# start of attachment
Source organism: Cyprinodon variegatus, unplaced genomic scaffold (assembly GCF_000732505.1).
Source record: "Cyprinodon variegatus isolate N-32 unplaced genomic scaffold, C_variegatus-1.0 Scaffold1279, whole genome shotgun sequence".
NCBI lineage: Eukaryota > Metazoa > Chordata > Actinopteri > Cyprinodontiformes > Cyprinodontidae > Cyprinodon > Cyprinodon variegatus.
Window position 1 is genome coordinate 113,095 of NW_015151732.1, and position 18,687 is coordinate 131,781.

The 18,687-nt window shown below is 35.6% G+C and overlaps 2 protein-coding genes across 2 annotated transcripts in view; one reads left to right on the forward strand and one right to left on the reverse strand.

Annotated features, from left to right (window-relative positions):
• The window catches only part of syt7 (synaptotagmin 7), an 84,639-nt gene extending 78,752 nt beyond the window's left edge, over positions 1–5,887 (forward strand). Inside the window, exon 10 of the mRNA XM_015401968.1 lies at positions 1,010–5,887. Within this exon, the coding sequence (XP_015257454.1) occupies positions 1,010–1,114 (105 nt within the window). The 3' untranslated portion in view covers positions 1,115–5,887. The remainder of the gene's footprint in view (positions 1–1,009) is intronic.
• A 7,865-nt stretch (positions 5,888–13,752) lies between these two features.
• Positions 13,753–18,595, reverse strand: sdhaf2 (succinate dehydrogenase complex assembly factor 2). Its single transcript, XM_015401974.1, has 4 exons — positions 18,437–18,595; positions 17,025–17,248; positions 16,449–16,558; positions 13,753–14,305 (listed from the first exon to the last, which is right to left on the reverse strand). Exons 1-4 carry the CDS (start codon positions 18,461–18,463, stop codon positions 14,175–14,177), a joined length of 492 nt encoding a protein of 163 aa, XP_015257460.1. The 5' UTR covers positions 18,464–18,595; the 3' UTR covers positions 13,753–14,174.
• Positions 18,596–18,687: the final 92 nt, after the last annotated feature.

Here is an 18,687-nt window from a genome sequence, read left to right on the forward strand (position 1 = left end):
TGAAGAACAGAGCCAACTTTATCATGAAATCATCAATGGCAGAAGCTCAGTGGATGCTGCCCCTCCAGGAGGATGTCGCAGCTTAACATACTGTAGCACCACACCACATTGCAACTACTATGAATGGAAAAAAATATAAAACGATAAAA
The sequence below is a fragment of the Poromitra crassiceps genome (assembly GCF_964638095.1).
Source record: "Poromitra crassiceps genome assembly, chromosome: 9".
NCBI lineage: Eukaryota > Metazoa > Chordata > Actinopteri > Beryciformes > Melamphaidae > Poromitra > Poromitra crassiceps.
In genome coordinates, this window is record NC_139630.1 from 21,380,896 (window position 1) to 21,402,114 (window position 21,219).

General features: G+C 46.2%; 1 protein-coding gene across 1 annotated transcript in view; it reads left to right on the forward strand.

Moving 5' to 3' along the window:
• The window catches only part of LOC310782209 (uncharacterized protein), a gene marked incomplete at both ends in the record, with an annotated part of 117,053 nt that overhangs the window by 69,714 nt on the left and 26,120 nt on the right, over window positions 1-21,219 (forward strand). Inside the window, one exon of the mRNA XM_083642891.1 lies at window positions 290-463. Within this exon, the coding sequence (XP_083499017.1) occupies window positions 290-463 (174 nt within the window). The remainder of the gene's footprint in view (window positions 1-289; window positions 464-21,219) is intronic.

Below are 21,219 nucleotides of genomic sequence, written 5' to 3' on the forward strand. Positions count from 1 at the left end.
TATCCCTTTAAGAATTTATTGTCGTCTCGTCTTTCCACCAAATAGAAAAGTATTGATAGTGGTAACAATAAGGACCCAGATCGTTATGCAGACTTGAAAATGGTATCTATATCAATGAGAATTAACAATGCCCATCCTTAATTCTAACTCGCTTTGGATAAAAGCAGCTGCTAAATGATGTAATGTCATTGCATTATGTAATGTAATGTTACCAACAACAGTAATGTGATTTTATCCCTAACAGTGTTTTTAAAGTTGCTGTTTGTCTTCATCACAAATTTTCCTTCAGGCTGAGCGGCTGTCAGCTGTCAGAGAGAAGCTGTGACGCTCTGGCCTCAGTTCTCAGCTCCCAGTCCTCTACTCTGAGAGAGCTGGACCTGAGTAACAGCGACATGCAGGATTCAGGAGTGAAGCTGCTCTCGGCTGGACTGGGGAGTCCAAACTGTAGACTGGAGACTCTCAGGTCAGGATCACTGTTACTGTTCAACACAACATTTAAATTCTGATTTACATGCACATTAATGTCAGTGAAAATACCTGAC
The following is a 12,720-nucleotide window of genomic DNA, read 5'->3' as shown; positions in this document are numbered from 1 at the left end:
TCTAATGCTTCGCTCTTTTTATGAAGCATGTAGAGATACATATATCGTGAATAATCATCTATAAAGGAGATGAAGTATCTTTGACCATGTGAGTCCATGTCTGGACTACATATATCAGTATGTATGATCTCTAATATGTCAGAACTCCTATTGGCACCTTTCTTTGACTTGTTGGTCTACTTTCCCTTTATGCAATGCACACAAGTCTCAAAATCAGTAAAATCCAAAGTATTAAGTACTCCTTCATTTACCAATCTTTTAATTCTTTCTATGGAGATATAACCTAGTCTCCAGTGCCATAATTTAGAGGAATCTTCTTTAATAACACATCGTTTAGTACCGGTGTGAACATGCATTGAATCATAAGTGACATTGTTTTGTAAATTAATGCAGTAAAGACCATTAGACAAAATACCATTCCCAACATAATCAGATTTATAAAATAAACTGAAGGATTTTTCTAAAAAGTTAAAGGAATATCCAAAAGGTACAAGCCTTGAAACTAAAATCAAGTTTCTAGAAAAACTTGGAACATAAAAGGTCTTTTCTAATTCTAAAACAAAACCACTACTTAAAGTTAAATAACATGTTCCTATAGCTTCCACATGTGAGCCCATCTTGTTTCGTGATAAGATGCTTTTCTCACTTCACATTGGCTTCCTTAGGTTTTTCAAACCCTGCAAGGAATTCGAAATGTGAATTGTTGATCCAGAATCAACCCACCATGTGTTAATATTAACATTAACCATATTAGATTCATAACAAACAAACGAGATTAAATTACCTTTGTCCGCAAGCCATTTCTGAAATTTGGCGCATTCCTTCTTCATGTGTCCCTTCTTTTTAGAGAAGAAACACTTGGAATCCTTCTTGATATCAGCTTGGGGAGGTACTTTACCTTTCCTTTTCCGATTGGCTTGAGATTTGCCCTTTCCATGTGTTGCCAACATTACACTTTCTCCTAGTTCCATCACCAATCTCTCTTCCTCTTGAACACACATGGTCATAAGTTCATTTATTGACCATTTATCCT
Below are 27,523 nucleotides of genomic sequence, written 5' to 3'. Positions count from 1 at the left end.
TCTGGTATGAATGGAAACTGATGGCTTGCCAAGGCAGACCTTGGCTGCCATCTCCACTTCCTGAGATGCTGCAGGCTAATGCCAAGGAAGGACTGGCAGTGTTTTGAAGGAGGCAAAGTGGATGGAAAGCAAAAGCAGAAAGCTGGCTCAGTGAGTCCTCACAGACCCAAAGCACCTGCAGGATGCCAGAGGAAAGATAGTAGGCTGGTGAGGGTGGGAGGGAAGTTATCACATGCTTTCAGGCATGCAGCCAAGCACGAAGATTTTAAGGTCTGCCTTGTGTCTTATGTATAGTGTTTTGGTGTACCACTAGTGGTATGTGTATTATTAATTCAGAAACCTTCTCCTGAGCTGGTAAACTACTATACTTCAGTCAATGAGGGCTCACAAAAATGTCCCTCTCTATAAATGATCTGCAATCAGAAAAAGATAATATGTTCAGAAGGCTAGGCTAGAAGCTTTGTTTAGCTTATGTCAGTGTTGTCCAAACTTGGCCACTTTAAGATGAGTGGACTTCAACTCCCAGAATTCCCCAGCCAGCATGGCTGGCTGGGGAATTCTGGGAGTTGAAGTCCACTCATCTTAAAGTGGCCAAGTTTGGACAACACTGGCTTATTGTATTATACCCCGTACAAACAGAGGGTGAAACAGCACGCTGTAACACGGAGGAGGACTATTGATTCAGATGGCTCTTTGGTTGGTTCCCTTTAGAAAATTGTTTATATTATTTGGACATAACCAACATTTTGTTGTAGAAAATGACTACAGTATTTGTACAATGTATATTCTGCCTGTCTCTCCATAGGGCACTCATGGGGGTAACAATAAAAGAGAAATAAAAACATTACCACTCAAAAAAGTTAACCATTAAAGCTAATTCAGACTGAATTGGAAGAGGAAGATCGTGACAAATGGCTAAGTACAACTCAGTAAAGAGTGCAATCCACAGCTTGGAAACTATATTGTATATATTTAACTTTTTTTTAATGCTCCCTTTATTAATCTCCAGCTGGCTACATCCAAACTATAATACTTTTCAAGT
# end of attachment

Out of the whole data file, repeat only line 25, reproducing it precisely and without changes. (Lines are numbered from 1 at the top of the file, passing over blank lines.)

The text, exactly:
TCTGGTATGAATGGAAACTGATGGCTTGCCAAGGCAGACCTTGGCTGCCATCTCCACTTCCTGAGATGCTGCAGGCTAATGCCAAGGAAGGACTGGCAGTGTTTTGAAGGAGGCAAAGTGGATGGAAAGCAAAAGCAGAAAGCTGGCTCAGTGAGTCCTCACAGACCCAAAGCACCTGCAGGATGCCAGAGGAAAGATAGTAGGCTGGTGAGGGTGGGAGGGAAGTTATCACATGCTTTCAGGCATGCAGCCAAGCACGAAGATTTTAAGGTCTGCCTTGTGTCTTATGTATAGTGTTTTGGTGTACCACTAGTGGTATGTGTATTATTAATTCAGAAACCTTCTCCTGAGCTGGTAAACTACTATACTTCAGTCAATGAGGGCTCACAAAAATGTCCCTCTCTATAAATGATCTGCAATCAGAAAAAGATAATATGTTCAGAAGGCTAGGCTAGAAGCTTTGTTTAGCTTATGTCAGTGTTGTCCAAACTTGGCCACTTTAAGATGAGTGGACTTCAACTCCCAGAATTCCCCAGCCAGCATGGCTGGCTGGGGAATTCTGGGAGTTGAAGTCCACTCATCTTAAAGTGGCCAAGTTTGGACAACACTGGCTTATTGTATTATACCCCGTACAAACAGAGGGTGAAACAGCACGCTGTAACACGGAGGAGGACTATTGATTCAGATGGCTCTTTGGTTGGTTCCCTTTAGAAAATTGTTTATATTATTTGGACATAACCAACATTTTGTTGTAGAAAATGACTACAGTATTTGTACAATGTATATTCTGCCTGTCTCTCCATAGGGCACTCATGGGGGTAACAATAAAAGAGAAATAAAAACATTACCACTCAAAAAAGTTAACCATTAAAGCTAATTCAGACTGAATTGGAAGAGGAAGATCGTGACAAATGGCTAAGTACAACTCAGTAAAGAGTGCAATCCACAGCTTGGAAACTATATTGTATATATTTAACTTTTTTTTAATGCTCCCTTTATTAATCTCCAGCTGGCTACATCCAAACTATAATACTTTTCAAGT